6 Important Features of Indian Society (Caste-Stratified Society)

While defining caste in the context of Indian social system, Ketkar has written, “A caste group is a group having two characteristics: i) Member is confined to those who are born of members and includes all persons so born, and (ii) The members are forbidden by an inexorable, social law to many outside the group.

M. N. Srinivas writes, “Caste in India is a hereditary group having a traditional association within occupation and a particular position in the local hierarchy of castes. Relations between castes are governed among other things by concept of pollution or purity and generally, maximum commensality occurs within the caste. However, each caste is in itself stratified into sub-caste. A complex hierarchy of castes characterises Indian social system.

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1. Segmental Division of Society:

The Indian society stands divided into several castes and the position of each caste is based on traditional importance. The position of each individual is related to the position of his caste group and right at the time of his birth he becomes a member of either a high caste or a low caste.

Each caste group has a definite and determinate set of rules in respect of relation with other castes. Usually inter-caste marriages are prohibited and no one can ever get out of his caste.

2. Social and Religious Hierarchy:

Each caste group stands alone as a particular social group. For example, several castes are considered to be Brahmin castes while several others are considered to be Kashtriya castes.

Some castes are considered to be higher castes while others are considered to be lower castes. All the castes are bound by a well defined system of social and religious functions and relations. Social and religious hierarchy runs along the caste hierarchy.

3. Restrictions of Food-sharing and Social-intercourse:

The members of each social group are involved in exchange of relations among themselves. The higher class always tries to secure the formal purity of his caste. Each caste has its own caste culture which defines the food sharing and social intercourse rules which are to be followed by the members of the caste.

4. Endogamy System:

Each person gets placed in a particular caste at the time of his birth and he remains a member of his caste group throughout his life. Each member can marry persons belonging to his own caste groups. People of a Kshatriya caste can marry only in other Kshatriya castes. Usually no one can marry in his own sub-caste.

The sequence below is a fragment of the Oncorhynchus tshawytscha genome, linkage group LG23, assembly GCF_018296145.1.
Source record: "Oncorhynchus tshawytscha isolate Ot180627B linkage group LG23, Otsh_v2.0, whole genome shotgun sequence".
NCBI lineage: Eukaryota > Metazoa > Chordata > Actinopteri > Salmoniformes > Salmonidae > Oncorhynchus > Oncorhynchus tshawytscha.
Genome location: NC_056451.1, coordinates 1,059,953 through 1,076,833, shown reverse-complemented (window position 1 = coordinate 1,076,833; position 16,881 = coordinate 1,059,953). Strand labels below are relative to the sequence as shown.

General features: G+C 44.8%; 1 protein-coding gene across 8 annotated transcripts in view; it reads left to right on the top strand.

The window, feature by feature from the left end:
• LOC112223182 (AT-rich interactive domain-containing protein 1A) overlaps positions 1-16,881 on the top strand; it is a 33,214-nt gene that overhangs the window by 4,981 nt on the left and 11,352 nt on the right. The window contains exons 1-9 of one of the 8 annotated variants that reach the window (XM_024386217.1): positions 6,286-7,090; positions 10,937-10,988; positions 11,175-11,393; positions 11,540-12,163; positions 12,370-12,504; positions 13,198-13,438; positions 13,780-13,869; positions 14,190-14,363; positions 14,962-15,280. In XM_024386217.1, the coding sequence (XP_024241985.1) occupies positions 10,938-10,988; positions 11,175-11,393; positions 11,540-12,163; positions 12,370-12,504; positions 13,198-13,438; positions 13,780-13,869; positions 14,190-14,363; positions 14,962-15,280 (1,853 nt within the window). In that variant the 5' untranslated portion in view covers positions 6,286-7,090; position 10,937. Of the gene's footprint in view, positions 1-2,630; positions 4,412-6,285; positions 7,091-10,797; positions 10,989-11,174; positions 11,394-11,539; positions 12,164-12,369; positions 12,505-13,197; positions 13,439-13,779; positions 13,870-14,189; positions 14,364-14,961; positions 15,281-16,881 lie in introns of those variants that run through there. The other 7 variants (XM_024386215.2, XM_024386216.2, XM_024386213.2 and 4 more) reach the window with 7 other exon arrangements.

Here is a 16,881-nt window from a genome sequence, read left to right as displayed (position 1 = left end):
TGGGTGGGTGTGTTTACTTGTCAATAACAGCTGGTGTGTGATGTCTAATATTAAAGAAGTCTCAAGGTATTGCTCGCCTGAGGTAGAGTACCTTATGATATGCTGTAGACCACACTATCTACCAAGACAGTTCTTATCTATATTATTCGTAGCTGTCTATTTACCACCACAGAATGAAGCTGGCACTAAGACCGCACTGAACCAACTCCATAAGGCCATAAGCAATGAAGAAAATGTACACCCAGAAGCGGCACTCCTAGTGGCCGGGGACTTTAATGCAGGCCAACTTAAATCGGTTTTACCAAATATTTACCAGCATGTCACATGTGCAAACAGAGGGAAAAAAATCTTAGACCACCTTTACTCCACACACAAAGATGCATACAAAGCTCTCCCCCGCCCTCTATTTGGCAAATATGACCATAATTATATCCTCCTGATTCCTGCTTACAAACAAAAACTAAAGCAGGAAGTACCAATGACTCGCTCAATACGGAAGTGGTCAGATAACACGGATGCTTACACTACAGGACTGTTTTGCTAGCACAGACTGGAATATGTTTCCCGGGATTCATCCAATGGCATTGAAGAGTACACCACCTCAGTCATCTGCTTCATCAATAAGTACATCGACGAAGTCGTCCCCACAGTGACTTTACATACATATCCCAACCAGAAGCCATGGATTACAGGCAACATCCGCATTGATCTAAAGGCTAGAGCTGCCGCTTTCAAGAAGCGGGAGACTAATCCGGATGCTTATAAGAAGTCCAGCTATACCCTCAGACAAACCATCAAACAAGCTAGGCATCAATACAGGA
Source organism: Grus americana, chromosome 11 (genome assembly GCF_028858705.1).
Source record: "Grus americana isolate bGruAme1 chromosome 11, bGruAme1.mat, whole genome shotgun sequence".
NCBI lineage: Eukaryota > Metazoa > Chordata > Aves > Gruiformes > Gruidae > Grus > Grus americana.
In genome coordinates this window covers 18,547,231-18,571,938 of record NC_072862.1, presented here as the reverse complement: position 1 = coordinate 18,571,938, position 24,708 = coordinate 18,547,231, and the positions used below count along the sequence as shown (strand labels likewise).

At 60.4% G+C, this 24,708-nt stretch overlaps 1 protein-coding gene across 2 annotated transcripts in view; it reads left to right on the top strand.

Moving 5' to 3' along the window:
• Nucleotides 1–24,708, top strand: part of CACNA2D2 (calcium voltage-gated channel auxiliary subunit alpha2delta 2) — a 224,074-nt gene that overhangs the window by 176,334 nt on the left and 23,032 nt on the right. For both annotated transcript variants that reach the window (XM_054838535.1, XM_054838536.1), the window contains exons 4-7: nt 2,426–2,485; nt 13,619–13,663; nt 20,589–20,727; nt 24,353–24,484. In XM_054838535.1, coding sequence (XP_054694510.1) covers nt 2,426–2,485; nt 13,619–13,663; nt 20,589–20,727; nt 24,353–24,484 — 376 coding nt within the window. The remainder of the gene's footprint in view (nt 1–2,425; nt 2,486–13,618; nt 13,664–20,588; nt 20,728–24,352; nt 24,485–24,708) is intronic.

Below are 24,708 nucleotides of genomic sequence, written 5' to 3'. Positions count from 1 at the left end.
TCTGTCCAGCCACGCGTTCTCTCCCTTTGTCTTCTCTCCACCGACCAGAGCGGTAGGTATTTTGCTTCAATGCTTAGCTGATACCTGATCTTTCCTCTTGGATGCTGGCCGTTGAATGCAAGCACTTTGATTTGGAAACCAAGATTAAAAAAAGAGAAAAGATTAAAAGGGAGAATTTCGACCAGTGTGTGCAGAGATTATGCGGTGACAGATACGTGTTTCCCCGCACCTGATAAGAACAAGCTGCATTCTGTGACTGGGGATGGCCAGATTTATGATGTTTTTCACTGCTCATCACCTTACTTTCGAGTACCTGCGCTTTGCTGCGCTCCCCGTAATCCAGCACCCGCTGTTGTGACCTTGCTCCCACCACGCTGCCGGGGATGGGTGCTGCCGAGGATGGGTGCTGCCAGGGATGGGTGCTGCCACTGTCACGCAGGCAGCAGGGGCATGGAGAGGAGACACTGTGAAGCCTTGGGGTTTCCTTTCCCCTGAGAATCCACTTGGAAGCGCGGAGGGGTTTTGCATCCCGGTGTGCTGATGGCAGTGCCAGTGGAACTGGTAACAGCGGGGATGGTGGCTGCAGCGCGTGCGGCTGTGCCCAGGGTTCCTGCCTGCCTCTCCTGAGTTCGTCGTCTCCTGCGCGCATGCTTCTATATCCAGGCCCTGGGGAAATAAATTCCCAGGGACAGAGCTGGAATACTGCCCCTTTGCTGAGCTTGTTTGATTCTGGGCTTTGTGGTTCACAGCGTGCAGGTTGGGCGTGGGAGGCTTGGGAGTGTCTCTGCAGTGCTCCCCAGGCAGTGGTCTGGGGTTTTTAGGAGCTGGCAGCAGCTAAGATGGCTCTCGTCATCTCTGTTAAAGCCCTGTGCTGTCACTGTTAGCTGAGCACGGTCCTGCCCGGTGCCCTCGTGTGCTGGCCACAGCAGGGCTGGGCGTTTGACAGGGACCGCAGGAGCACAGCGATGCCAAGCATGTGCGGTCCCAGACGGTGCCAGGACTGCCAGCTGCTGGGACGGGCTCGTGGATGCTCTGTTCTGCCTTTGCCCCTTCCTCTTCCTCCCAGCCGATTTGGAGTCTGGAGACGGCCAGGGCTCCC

5. Caste-based Occupational Groups:

Traditionally castes in the Indian society have been inseparably associated with several professions. Parental occupation is always considered a good and essential occupation for the new generation. Only the son of a purohit or pundit can perform the functions of a purohit or pundit.

6. Civil and Religious Disabilities:

Right from ancient times, the member of each class, particularly the members belonging to the lower class have to live with certain disabilities. A system of civil and religious disabilities has been traditionally associated with different caste groups. In ancient India persons belonging to some low castes were even not allowed to enter the cities and they were even not allowed to enter the schools.

Even some people used to be denied the right to study Vedas and other religious scriptures. As such several civil and religious disabilities were part and parcel of the Indian caste system and consequently of the Indian system of social stratification.

The Constitution of India prohibits inequalities and discriminations based upon caste, colour, creed, religion, race, sex, place of birth and any similar factor. Untouchability is a crime. Equal citizenship, equal rights and equal opportunities for development have been granted to all persons.

However, some Special protections have been given to the persons belonging to the Scheduled Castes and Scheduled Tribes. This has been done to secure social equality in Indian society.

Indian society has been traditionally a caste-based stratified society. In the past, such stratification acted as a source of inequalities and exploitation of members of some castes by the members of the so-called high castes.

Now the system has been changing and the Constitution of India has laid down several laws for securing the objective of social, economic political justice and equality of status and opportunity for all. Caste based rigid social stratification has been now undergoing changes and the role of the caste is getting diluted in the Indian society.